4. To connect the signal to the target method, call the connect() method on the signal object of the source node and pass the target method’s name.

Note: To disconnect a signal through the code, call the disconnect() method on the source node and provide the signal name and target method as arguments.

Example: Connecting a Signal Using a Script

The attached code demonstrates how to connect the built-in body_entered signal of the Area2D node to a signal handler. The body_entered signal is called when another body collides with the Area2D node. In the signal handler method, the code checks if the colliding body is the player and inflicts damage to them.

# Example: Connecting a signal using a script

extends Node2D

# Get enemy and player nodes
@onready var EnemyNode : Area2D = get_node("Enemy")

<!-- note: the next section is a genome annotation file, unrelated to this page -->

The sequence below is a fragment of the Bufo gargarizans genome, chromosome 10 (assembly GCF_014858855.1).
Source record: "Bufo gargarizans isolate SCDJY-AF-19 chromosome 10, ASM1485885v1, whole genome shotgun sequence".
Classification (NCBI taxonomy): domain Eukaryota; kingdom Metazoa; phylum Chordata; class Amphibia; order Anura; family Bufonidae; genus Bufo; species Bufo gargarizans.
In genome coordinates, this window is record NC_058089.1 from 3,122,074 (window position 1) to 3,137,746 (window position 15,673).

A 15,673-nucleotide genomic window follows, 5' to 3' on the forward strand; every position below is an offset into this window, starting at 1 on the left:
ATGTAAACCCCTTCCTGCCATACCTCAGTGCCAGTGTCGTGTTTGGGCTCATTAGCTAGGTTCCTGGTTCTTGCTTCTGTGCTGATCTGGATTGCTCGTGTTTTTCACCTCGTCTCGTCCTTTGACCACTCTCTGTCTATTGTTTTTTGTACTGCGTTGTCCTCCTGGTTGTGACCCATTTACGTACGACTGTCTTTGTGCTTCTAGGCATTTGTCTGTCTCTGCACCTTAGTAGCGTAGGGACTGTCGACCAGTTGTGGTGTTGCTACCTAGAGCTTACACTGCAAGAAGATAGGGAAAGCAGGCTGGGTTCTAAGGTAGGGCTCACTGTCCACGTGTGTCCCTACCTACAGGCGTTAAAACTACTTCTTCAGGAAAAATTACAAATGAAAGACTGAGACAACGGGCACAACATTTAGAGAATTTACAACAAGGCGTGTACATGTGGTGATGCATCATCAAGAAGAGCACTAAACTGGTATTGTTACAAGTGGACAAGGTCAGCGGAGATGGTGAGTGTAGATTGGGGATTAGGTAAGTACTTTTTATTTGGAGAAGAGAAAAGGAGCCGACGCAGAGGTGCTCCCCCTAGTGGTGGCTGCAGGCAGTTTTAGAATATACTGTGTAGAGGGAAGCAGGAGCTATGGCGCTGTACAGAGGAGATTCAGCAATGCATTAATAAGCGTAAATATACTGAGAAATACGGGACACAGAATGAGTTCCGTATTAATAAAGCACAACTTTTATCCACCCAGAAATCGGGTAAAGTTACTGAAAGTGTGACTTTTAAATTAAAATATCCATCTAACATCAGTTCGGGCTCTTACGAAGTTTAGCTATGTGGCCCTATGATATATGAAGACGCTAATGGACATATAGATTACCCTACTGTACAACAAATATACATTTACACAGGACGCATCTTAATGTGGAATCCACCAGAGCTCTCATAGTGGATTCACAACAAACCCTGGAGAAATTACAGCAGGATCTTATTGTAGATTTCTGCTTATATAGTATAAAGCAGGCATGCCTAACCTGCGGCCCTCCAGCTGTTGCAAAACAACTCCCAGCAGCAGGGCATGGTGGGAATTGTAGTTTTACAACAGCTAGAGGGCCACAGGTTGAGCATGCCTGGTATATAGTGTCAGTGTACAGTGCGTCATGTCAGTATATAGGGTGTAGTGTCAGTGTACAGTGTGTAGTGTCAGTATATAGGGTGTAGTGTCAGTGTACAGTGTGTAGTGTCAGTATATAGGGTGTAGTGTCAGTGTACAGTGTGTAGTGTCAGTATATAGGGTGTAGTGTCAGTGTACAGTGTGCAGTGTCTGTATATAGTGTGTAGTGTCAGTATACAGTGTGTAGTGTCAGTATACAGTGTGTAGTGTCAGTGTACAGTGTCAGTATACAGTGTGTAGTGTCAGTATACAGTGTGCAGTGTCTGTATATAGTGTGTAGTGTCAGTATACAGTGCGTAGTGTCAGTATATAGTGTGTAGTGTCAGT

@onready var PlayerNode : CharacterBody2D = get_node("Player")

# Override the node initialization method
func _ready():
	# Connect body_entered signal to the OnBodyEntered method

# Signal handler for the body_entered events
func OnBodyEntered(body):
	if (body is Player):
        # The player receives damage upon collision

Creating and Connecting Custom Signals in Godot

Sometimes, you might want to create your own custom signals and pass specific information alongside them. Godot allows you to generate as many signals as you want by using the signal keyword. Additionally, you can attach as many variables as you wish when the signal is emitted. There are several steps to create and connect a simple signal through the code:

How to Create and Connect a Custom Signal

  1. Declare the signal by using the signal keyword, followed by the name of the signal and an argument list, in the emitting script.
  2. Emit the signal in the same class in which you defined it using the emit_signal() method. The signal should be emitted based on the logic of your game.
  3. In the receiving script, get the source node (the node that should emit the signal) by using the get_node() method.
  4. To connect the signal to a method, call the connect() method on the source node and specify the name of the signal and the target method.